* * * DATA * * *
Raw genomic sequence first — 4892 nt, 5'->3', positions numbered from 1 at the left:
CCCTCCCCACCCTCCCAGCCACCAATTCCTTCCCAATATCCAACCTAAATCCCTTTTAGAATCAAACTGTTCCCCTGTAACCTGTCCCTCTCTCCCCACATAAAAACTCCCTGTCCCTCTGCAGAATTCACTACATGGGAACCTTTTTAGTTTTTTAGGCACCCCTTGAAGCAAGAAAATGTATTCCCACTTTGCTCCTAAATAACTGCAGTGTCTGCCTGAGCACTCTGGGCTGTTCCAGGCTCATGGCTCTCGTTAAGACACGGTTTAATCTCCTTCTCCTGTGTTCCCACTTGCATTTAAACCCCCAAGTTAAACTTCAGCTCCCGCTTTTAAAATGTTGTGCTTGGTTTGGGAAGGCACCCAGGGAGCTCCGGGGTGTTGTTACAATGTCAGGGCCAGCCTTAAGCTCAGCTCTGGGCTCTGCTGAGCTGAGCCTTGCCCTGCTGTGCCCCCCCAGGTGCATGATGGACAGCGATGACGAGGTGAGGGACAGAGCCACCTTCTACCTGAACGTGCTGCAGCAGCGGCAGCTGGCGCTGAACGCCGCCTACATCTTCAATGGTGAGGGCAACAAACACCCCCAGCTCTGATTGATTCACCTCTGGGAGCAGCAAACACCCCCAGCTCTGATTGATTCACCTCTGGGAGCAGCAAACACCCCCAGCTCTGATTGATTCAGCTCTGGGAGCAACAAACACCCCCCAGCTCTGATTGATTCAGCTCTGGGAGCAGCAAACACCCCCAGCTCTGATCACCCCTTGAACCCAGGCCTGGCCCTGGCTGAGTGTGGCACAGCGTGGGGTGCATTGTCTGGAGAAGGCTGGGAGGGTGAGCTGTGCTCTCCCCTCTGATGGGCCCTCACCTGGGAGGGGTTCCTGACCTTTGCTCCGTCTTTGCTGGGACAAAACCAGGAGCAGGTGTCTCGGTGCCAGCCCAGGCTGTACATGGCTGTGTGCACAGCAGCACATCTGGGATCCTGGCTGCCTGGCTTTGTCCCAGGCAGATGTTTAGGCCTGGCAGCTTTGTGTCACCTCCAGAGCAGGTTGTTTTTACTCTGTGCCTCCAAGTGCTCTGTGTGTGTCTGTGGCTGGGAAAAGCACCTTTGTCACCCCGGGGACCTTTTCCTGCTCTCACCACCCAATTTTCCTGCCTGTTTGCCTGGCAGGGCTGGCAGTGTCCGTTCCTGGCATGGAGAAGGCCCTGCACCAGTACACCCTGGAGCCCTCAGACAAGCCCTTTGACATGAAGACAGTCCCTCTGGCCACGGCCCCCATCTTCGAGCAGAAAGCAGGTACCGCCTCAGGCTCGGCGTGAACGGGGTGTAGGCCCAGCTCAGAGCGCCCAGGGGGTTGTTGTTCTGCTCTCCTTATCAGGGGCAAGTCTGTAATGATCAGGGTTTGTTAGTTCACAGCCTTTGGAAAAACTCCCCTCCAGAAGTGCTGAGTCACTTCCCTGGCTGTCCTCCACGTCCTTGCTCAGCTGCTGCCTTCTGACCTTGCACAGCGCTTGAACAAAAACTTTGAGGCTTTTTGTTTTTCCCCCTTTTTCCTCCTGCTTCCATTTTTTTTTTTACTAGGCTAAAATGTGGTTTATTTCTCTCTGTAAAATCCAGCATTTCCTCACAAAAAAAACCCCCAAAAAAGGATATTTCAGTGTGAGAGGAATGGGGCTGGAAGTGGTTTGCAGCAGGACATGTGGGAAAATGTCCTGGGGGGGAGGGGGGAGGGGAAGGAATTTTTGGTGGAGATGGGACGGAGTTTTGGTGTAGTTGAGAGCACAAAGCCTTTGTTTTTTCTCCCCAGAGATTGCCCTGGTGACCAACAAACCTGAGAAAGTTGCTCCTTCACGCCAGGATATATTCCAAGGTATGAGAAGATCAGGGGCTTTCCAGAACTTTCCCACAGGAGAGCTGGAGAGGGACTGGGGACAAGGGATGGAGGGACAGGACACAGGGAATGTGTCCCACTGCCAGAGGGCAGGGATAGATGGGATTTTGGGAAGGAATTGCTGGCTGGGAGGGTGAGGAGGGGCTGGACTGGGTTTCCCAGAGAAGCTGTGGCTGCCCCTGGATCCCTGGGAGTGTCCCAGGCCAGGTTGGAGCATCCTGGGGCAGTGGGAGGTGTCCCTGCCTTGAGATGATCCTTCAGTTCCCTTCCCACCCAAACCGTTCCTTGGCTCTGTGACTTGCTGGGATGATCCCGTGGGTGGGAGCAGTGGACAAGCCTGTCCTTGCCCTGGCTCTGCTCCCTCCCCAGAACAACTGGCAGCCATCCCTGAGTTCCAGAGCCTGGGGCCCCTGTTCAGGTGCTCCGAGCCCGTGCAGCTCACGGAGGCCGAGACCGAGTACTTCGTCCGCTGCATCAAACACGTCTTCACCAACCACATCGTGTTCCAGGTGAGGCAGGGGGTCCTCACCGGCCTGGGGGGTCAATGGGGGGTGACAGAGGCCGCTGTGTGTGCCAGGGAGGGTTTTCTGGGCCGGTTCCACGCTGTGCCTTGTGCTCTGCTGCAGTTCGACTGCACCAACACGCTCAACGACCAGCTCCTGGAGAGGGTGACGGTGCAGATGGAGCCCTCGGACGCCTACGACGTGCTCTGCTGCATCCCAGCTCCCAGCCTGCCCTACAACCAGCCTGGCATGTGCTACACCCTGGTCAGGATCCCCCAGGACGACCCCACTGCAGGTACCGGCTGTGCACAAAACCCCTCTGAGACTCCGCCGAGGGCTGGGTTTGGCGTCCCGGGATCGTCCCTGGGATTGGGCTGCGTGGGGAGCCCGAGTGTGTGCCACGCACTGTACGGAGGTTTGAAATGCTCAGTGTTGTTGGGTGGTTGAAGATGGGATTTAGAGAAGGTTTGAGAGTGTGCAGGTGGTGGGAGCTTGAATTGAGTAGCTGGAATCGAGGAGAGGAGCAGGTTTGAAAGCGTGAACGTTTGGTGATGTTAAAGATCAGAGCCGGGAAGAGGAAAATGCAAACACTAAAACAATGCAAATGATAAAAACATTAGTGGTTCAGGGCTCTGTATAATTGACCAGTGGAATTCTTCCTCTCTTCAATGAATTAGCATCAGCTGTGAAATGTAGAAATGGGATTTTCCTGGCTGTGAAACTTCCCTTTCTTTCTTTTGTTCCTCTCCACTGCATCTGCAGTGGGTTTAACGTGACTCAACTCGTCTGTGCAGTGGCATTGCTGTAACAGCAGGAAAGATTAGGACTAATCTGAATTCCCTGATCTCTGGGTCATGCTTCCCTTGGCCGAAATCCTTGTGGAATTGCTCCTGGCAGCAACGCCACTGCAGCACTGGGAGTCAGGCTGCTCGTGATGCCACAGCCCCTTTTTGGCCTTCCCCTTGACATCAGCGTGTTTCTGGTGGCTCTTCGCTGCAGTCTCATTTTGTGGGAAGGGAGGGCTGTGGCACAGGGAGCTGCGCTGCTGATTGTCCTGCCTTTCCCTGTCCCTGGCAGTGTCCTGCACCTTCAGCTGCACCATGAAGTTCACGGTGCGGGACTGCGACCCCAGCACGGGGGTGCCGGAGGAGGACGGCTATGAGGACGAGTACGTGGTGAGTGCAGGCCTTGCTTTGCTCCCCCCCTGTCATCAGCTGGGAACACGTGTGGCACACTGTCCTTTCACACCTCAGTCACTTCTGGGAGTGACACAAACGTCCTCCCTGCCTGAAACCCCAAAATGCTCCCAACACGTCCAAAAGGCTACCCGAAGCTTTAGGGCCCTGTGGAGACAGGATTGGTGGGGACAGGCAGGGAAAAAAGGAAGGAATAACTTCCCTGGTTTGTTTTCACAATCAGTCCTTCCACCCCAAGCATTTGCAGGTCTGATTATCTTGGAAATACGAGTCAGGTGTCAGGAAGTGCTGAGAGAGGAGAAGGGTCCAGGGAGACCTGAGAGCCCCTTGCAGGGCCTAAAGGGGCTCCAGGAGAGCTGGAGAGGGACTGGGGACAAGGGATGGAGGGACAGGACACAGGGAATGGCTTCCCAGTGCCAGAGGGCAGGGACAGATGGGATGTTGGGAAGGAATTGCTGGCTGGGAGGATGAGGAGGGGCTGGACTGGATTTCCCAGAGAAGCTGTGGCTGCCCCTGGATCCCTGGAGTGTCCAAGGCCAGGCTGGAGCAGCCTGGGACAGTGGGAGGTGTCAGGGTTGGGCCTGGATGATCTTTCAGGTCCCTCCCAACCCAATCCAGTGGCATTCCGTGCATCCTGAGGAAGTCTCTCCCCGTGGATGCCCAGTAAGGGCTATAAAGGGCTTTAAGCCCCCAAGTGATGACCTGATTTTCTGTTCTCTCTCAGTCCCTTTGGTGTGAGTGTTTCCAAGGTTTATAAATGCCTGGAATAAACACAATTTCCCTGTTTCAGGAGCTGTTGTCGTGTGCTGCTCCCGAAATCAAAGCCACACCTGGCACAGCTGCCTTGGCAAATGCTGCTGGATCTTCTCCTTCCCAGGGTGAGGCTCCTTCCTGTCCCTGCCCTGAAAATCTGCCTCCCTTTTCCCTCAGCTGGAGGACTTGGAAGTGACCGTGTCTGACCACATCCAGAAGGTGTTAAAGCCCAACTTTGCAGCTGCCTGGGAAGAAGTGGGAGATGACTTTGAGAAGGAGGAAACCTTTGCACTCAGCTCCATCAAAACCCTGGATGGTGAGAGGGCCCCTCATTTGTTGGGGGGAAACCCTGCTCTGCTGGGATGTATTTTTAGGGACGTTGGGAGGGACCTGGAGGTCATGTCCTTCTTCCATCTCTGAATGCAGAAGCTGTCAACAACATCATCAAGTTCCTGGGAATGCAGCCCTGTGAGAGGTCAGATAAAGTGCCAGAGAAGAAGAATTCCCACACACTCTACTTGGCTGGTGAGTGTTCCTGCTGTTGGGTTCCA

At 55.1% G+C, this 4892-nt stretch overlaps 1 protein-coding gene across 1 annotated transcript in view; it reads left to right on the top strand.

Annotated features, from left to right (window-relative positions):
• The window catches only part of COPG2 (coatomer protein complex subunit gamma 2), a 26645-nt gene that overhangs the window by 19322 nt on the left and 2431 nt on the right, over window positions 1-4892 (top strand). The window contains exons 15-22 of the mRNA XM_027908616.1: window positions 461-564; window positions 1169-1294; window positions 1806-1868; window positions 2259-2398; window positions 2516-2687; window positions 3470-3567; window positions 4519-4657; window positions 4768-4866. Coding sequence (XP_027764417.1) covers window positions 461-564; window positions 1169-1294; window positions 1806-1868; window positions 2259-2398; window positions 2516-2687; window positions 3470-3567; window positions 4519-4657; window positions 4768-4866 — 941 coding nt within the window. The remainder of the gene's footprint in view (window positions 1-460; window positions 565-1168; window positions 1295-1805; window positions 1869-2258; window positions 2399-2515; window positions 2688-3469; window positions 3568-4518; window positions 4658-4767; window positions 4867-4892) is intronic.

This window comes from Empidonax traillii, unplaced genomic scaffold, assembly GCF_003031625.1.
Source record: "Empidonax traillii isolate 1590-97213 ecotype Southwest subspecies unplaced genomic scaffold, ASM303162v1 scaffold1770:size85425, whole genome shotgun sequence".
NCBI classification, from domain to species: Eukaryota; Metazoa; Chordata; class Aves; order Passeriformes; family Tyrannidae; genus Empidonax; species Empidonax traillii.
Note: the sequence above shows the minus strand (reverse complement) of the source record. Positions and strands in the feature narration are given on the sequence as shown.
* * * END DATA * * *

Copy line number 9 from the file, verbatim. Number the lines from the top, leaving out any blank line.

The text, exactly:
Note: the sequence above shows the minus strand (reverse complement) of the source record. Positions and strands in the feature narration are given on the sequence as shown.